The Cajun Cowboy and the Stirrups band is pictured here performing during last year’s Mamou Cajun Music Festival. From left to right are Lisa Broussard on bass, Renada Broussard on drums, Gerald Broussard, Jr., on accordion, and Gerald “T-Boy” Broussard, Sr., on steel guitar. (Gazette photo by Tony Marks)

Acadia Parish family enjoys playing Cajun music together

The adage of “a family that prays together stays together” has woven its way into common practice. A variation of “a family that plays Cajun music together stays together” has also been proven true by a family of Broussards from Lyons Point in Acadia Parish.
Gerald Broussard, Sr., who also goes by “T-Boy,” has been playing Cajun Music since he was young. He made his first record when he was 10-years-old with Milton Adams.
“‘T-Boy’s dad L.J. Broussard was a well known fiddle player in the area,” Broussard’s wife Lisa said. “He started playing with his dad in the band when he was nine-years-old, and they quickly became a very well known band and started recording.”
After the Broussards got married, they past Cajun music down to a third generation as their children Renada and Gerald, Jr., started taking up instruments.
“It was always in the blood,” Lisa said. “When our daughter Renada was about 15 or 16-years-old, she started showing interest in the music. We went to a music store and started picking up some steel guitar strings, and she sat on a drum set and started playing the licks and everything. The man said we had to get her some drums because he said he never saw anyone do that.”
“Gerald was little and started playing the drums because he wanted to keep up with his sister, and he eventually started playing the guitar to keep up with his dad,” she continued. “So, whenever we would go to Cajun jams, they would always call him up with his Cowboy boots and hat, and he would sing. He started off singing ‘The Back Door’ and ‘Jambalaya’ when he was two or three-years-old on stage.”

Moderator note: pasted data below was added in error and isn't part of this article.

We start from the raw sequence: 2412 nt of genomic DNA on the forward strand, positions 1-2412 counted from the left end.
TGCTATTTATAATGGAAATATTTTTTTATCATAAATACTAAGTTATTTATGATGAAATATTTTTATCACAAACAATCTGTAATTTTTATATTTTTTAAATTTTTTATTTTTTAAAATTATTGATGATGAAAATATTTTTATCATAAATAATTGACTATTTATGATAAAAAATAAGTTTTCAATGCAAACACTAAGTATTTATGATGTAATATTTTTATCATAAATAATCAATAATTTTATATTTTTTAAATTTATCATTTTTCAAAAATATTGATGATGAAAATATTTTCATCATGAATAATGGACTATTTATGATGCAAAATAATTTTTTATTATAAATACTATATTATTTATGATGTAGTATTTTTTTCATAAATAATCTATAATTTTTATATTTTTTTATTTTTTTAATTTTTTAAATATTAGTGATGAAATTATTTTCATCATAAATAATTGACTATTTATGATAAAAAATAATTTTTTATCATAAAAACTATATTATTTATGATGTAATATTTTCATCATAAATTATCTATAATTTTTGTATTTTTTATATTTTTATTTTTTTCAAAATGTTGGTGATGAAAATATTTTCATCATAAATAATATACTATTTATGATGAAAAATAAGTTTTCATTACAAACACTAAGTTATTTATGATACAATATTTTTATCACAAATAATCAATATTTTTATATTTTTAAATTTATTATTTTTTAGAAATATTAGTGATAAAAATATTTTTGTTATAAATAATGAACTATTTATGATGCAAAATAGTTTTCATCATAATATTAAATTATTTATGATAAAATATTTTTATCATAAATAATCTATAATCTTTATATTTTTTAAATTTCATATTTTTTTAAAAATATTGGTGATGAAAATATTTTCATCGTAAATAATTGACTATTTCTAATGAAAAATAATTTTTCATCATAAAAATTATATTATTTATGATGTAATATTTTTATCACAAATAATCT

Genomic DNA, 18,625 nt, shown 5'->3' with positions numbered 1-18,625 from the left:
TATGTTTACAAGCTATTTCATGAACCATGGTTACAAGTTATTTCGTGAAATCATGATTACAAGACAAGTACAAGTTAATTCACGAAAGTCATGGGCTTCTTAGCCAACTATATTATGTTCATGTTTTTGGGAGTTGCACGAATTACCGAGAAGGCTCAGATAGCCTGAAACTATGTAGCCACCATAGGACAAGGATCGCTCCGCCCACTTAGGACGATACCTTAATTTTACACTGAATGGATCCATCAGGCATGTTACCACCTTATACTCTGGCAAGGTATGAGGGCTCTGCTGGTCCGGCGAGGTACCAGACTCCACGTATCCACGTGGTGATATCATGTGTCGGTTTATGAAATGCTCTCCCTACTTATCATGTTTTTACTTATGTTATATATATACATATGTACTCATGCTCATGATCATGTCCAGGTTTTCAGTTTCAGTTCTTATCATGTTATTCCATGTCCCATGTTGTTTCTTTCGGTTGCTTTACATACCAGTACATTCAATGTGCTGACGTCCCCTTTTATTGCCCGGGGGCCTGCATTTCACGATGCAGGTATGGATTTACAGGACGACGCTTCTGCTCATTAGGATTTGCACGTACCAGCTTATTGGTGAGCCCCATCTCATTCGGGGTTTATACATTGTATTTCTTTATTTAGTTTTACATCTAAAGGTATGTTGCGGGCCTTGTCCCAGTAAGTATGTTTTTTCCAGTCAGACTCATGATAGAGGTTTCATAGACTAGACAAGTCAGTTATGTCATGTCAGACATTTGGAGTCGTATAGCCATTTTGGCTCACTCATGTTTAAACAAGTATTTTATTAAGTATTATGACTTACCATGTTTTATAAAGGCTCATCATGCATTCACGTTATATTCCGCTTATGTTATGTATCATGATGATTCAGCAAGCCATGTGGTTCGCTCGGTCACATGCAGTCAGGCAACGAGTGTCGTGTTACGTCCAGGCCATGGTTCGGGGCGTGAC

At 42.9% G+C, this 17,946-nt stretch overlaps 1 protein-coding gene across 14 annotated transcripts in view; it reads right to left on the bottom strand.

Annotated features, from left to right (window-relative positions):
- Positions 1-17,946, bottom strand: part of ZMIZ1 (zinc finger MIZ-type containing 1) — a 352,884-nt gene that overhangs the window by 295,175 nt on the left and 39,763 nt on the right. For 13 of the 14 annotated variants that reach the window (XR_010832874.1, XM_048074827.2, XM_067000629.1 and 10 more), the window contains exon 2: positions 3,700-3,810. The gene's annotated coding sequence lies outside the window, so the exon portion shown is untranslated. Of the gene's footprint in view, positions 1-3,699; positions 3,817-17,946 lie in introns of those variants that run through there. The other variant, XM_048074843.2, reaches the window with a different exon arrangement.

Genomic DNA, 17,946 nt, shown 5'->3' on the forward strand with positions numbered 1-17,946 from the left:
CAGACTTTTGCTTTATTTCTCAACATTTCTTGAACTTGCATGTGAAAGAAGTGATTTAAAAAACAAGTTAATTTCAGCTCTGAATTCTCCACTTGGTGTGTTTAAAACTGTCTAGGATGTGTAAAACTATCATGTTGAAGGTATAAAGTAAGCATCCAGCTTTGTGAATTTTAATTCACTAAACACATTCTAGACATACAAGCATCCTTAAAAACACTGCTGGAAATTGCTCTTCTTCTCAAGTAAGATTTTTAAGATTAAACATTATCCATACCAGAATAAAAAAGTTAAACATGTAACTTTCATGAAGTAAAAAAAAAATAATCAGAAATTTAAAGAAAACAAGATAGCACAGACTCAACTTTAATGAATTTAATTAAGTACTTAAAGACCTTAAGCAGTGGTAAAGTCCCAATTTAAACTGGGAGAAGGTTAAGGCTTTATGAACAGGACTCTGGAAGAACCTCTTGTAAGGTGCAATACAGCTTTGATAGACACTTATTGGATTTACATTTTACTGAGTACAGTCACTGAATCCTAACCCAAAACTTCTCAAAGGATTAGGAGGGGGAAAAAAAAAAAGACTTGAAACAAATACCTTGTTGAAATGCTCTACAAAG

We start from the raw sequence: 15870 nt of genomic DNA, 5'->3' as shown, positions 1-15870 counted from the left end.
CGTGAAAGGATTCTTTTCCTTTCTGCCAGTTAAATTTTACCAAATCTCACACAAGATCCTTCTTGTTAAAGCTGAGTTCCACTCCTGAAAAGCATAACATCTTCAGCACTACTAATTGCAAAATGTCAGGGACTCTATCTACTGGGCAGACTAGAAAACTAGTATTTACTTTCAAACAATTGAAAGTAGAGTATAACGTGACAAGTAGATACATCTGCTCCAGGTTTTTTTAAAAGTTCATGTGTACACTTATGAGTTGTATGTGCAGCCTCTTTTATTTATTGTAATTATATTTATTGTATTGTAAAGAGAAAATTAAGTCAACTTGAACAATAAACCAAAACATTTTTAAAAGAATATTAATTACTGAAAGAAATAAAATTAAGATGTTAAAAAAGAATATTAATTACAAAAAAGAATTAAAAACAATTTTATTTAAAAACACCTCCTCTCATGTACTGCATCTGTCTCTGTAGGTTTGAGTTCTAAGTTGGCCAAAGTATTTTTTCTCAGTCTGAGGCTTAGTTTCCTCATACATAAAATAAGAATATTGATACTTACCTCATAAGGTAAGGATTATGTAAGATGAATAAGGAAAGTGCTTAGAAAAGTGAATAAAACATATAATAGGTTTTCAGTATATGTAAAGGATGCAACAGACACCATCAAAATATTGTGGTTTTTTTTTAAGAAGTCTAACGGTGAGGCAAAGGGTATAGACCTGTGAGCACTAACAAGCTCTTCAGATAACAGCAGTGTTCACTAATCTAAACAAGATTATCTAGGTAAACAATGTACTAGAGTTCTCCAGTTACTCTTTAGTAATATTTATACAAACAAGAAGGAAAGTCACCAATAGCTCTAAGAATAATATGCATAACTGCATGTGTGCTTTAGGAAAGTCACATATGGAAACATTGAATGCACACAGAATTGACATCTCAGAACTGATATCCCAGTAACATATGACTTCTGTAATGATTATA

Since then, young Gerald began playing the accordion. He said, “It’s a lot of fun.”
“It amazes people because he’ll play the accordion, sing, and dance, and most people have to concentrate on their instrument,” Lisa said. “But, he’ll get up there and is going to dance and walk in the audience.”
Renada has also mastered her craft by playing drums while touring the country. “That was a fun experience,” she said. “It was nine months on the road. I got to play on the same stage as Kid Rock and other Rock bands. It was nothing like Cajun music and being home. The food was nothing like over here.”
After coming back home to Lyons Point, the Broussard family formed The Cajun Cowboy and the Stirrups with young Gerald being lead singer and playing accordion, his sister on drums, his mom on bass, and his dad on steel guitar.
“It’s hard to learn, and you have to know what you’re doing,” said “T-Boy” about his instrument.
Lisa added, “I think it’s going away because they don’t have many players. A lot of them get discouraged because it’s a difficult instrument.”
Playing music together achieves two objectives for the family. It keeps the Cajun culture going and keeps the family together.
“It’s our heritage and our history,” Lisa said. “We want to pass that on, and we want our kids to know where they come from. It’s special being a family, doing it together, and knowing we have each other’s back.”
“Not only are we proud to be a part of the Cajun music and the heritage, but it’s an honor to do it as a family together,” she continued.”
“T-Boy” concluded, “I love to teach these guys. It’s amazing how they’ve accomplished a lot.”

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